Next, you’ll want to set up a search engine property for your website, which is its domain. Linking that to a service like Google Search Console will allow tracking of site visitors and more granular data.
Most importantly, it will tell you how crawlers — search engine bots designed to find websites — view your page. Can Google see your website? Can it categorize (index) it? If not, you’ll want to fix that ASAP.
Once you have these ready to go, you should run a sample site crawl. Most SEO tools will be able to do this for you and return results like keyword ranking and site indexability. Any errors will be paired with ways to improve them. Here’s what that looks like in Constant Contact’s tool:
2. Check crawlability/indexability
Since you’re trying to rank on Google, you need to be sure your website is showing up there in the first place. While it seems like that should happen automatically once your site is created, some factors could keep Google from finding it. Running an SEO audit checks for those possible barriers.
A tool like Google Search Console will let you know if Google can find — or crawl — your website. But you can also run a “site:” search. To do that, just type the term “site:” followed by your website’s URL.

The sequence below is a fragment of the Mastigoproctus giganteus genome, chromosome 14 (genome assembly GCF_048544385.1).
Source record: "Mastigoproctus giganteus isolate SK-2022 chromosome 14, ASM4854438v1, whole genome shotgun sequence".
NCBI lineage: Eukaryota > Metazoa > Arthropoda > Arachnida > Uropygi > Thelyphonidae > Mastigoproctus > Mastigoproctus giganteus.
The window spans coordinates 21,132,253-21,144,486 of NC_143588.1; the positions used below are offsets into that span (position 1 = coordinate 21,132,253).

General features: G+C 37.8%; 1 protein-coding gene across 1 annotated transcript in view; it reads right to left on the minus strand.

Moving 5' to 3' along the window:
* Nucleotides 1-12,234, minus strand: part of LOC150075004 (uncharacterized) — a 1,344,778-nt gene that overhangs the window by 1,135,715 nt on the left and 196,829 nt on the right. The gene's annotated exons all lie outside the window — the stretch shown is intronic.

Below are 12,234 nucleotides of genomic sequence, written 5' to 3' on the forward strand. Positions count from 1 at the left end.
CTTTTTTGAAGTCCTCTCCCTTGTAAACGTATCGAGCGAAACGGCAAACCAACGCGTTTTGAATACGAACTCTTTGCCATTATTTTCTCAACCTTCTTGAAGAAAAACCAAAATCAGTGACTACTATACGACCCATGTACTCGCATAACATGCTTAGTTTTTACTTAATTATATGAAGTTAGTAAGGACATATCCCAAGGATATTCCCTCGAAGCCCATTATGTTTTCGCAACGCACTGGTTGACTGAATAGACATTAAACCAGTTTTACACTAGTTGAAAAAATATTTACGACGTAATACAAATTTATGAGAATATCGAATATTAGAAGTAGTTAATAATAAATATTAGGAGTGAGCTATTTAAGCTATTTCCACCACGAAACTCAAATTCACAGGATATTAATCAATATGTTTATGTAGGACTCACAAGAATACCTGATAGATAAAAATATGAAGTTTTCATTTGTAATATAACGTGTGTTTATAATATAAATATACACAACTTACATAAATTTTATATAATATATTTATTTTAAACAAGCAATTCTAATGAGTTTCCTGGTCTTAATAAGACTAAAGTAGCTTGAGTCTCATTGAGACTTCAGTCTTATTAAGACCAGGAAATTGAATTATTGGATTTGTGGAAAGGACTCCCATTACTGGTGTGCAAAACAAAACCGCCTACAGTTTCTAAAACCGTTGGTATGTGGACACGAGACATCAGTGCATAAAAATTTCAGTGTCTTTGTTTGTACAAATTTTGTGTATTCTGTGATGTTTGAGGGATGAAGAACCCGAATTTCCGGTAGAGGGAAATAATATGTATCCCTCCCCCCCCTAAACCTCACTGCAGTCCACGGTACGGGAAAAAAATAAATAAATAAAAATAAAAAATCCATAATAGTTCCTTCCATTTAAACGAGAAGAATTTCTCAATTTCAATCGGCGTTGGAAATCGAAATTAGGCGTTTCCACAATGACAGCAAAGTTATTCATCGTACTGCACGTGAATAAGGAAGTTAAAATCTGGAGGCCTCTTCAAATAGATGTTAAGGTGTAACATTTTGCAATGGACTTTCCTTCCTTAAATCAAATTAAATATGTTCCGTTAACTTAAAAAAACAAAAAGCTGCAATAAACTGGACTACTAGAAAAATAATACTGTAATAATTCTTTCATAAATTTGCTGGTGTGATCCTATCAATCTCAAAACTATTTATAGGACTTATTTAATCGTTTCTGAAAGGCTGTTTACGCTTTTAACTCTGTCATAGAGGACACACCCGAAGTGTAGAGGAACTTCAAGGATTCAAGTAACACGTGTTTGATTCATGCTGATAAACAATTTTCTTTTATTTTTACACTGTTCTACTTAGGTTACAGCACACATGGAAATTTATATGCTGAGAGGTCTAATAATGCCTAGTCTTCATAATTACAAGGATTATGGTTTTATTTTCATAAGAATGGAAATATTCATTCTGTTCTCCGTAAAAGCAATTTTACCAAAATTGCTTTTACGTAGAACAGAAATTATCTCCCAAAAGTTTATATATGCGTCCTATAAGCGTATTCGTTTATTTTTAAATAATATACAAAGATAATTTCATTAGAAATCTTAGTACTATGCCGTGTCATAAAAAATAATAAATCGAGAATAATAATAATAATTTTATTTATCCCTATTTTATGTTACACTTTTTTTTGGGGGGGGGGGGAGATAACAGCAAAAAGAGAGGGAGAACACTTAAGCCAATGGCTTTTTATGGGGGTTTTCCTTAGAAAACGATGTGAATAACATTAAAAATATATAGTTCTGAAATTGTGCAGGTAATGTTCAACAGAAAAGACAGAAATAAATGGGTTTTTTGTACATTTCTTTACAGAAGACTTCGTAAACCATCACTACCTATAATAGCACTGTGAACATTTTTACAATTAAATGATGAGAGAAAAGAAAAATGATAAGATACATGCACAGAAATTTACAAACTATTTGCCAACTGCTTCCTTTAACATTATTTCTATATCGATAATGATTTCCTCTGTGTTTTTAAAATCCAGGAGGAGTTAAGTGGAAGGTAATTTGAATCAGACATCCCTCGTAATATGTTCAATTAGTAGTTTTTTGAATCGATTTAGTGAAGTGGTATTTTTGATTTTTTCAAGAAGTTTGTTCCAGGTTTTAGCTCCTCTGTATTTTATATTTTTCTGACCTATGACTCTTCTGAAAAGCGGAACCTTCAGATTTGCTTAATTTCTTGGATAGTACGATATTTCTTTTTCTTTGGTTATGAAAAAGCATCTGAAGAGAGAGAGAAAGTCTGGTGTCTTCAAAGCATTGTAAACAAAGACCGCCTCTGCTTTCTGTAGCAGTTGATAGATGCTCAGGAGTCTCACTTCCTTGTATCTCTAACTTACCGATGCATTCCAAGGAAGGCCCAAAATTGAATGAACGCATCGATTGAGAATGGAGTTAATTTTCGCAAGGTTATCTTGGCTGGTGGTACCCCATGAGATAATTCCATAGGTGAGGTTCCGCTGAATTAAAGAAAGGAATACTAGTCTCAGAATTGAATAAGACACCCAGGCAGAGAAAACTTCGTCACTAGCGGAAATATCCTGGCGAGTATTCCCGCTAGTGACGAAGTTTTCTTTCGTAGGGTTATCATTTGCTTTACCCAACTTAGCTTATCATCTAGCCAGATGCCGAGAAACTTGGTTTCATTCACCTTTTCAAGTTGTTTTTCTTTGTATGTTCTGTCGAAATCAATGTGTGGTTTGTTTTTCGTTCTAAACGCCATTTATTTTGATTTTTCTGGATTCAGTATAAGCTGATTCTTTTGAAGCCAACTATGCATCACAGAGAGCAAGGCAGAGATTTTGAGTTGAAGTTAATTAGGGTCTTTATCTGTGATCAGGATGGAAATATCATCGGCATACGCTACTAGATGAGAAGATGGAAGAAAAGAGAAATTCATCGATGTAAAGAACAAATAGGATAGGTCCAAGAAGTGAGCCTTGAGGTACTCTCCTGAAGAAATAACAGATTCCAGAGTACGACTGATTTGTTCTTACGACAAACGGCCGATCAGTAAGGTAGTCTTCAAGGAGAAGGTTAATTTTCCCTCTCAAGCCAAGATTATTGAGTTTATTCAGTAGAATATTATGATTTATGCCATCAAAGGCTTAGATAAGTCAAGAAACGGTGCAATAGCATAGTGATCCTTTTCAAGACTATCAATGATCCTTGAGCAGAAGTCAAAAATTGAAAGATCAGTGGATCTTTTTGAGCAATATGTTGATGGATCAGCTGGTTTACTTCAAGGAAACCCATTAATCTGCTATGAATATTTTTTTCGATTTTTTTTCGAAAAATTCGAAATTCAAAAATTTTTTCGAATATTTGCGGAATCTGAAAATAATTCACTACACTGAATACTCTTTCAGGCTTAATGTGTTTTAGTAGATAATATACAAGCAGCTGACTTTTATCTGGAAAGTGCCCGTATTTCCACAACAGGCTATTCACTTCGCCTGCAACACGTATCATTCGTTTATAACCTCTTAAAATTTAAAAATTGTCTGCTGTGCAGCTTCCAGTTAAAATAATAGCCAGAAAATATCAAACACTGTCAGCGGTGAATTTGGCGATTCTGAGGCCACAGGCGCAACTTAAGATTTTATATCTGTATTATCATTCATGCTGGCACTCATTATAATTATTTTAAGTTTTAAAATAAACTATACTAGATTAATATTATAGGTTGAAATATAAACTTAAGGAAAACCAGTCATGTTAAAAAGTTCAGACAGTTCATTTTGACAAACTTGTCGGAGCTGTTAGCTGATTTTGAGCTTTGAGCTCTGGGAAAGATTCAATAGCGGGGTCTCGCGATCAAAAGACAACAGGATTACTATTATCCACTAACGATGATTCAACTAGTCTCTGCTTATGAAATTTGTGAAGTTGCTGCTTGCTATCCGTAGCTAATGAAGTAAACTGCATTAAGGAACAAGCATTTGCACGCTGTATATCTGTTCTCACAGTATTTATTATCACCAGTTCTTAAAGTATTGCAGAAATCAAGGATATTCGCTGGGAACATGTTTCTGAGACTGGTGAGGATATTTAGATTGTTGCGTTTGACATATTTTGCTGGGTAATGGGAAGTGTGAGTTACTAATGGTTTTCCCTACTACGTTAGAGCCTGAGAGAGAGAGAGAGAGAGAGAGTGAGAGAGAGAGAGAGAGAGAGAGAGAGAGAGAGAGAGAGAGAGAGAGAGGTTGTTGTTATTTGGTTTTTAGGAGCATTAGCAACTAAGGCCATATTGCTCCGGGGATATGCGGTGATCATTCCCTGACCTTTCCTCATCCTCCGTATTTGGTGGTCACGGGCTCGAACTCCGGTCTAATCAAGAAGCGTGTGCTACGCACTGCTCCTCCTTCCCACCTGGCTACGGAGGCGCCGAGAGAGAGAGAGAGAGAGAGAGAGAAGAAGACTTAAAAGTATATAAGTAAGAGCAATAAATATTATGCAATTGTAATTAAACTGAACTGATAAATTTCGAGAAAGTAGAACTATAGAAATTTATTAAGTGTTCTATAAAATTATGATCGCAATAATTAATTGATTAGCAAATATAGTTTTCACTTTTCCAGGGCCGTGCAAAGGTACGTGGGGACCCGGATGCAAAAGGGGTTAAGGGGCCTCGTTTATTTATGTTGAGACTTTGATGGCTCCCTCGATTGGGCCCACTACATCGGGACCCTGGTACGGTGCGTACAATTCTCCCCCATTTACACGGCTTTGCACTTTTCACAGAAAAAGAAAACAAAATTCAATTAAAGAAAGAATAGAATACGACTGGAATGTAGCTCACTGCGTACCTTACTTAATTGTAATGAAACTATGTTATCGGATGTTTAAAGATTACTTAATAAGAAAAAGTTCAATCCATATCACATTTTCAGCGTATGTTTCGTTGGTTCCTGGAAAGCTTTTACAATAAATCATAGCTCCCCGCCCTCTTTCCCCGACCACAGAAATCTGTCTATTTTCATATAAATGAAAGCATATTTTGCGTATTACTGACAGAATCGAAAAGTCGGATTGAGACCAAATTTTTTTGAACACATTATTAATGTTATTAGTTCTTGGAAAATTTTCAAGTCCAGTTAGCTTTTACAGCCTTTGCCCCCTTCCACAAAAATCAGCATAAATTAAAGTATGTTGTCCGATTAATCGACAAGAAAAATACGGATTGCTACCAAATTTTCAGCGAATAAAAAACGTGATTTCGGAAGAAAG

For example, running a “site:” search on Constant Contact’s website would look like this:
A return result would look like this:
The “site:” modifier tells Google to look for websites with that URL. If it can’t find a match, it can’t find your website. This search will return anything with that URL in it, so you’ll get multiple results.
If you want to check if that exact URL has been indexed by Google, it’s better to use the URL inspection tool in Google Search Console once you’ve set it up.
3. Analyze metadata/structured data
Your metadata and structured data are elements like meta tags, titles, and descriptions. These are the things users don’t normally see, but they help search engine crawlers find and index your website. Adding these if you don’t already have them can improve your SEO.
You’ll want to check your page for:
- A title element or title tag. You can usually see the title in the browser tab where your website is being displayed. If it’s empty, there’s no title tag and you should add one.
- Important keywords. These should be included in the first 60 characters of the title to ensure people can see them.
- A meta description. This tells Google what your page is about and gets displayed in the search result listing beneath the link to your site.
You may also want to add elements like a favicon (the small icon displayed next to the site URL in the browser and search results) and social media meta tags. Meta tags will change how your content looks when it’s shared on social media, so test them and make sure your posts look how you desire them to.